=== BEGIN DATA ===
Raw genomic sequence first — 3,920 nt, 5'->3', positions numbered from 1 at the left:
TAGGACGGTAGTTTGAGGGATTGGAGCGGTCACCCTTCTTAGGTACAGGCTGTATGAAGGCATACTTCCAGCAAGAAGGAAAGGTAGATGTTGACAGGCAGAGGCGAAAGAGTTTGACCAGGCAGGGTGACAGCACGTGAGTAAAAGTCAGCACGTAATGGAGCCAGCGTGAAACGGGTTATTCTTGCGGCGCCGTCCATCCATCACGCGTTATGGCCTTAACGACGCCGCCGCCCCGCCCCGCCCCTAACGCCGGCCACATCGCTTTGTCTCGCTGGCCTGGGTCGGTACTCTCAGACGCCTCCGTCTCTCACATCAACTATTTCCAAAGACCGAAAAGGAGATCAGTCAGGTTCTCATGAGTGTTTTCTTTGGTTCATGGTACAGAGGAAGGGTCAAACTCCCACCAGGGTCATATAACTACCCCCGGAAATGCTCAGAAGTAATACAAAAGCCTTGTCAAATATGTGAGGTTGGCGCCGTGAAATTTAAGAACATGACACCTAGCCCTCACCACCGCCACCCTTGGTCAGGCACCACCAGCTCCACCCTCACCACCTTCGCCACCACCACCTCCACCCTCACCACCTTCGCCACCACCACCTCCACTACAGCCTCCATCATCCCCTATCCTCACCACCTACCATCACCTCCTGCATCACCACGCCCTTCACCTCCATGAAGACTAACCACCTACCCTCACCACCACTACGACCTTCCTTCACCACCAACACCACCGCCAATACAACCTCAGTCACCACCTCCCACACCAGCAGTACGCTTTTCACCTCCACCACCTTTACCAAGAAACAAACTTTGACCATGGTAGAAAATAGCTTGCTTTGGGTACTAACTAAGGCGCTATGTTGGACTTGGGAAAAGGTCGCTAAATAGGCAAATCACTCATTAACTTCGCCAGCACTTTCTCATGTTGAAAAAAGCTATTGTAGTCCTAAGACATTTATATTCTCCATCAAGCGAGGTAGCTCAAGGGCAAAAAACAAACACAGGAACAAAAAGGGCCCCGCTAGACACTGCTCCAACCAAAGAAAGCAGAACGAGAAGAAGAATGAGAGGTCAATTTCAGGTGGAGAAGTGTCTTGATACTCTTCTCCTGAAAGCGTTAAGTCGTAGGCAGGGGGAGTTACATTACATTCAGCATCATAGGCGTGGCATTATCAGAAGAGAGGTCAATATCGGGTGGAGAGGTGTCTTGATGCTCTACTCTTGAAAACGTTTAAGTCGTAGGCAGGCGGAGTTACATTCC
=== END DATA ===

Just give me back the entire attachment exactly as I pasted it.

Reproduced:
Raw genomic sequence first — 3,920 nt, 5'->3', positions numbered from 1 at the left:
TAGGACGGTAGTTTGAGGGATTGGAGCGGTCACCCTTCTTAGGTACAGGCTGTATGAAGGCATACTTCCAGCAAGAAGGAAAGGTAGATGTTGACAGGCAGAGGCGAAAGAGTTTGACCAGGCAGGGTGACAGCACGTGAGTAAAAGTCAGCACGTAATGGAGCCAGCGTGAAACGGGTTATTCTTGCGGCGCCGTCCATCCATCACGCGTTATGGCCTTAACGACGCCGCCGCCCCGCCCCGCCCCTAACGCCGGCCACATCGCTTTGTCTCGCTGGCCTGGGTCGGTACTCTCAGACGCCTCCGTCTCTCACATCAACTATTTCCAAAGACCGAAAAGGAGATCAGTCAGGTTCTCATGAGTGTTTTCTTTGGTTCATGGTACAGAGGAAGGGTCAAACTCCCACCAGGGTCATATAACTACCCCCGGAAATGCTCAGAAGTAATACAAAAGCCTTGTCAAATATGTGAGGTTGGCGCCGTGAAATTTAAGAACATGACACCTAGCCCTCACCACCGCCACCCTTGGTCAGGCACCACCAGCTCCACCCTCACCACCTTCGCCACCACCACCTCCACCCTCACCACCTTCGCCACCACCACCTCCACTACAGCCTCCATCATCCCCTATCCTCACCACCTACCATCACCTCCTGCATCACCACGCCCTTCACCTCCATGAAGACTAACCACCTACCCTCACCACCACTACGACCTTCCTTCACCACCAACACCACCGCCAATACAACCTCAGTCACCACCTCCCACACCAGCAGTACGCTTTTCACCTCCACCACCTTTACCAAGAAACAAACTTTGACCATGGTAGAAAATAGCTTGCTTTGGGTACTAACTAAGGCGCTATGTTGGACTTGGGAAAAGGTCGCTAAATAGGCAAATCACTCATTAACTTCGCCAGCACTTTCTCATGTTGAAAAAAGCTATTGTAGTCCTAAGACATTTATATTCTCCATCAAGCGAGGTAGCTCAAGGGCAAAAAACAAACACAGGAACAAAAAGGGCCCCGCTAGACACTGCTCCAACCAAAGAAAGCAGAACGAGAAGAAGAATGAGAGGTCAATTTCAGGTGGAGAAGTGTCTTGATACTCTTCTCCTGAAAGCGTTAAGTCGTAGGCAGGGGGAGTTACATTACATTCAGCATCATAGGCGTGGCATTATCAGAAGAGAGGTCAATATCGGGTGGAGAGGTGTCTTGATGCTCTACTCTTGAAAACGTTTAAGTCGTAGGCAGGCGGAGTTACATTCC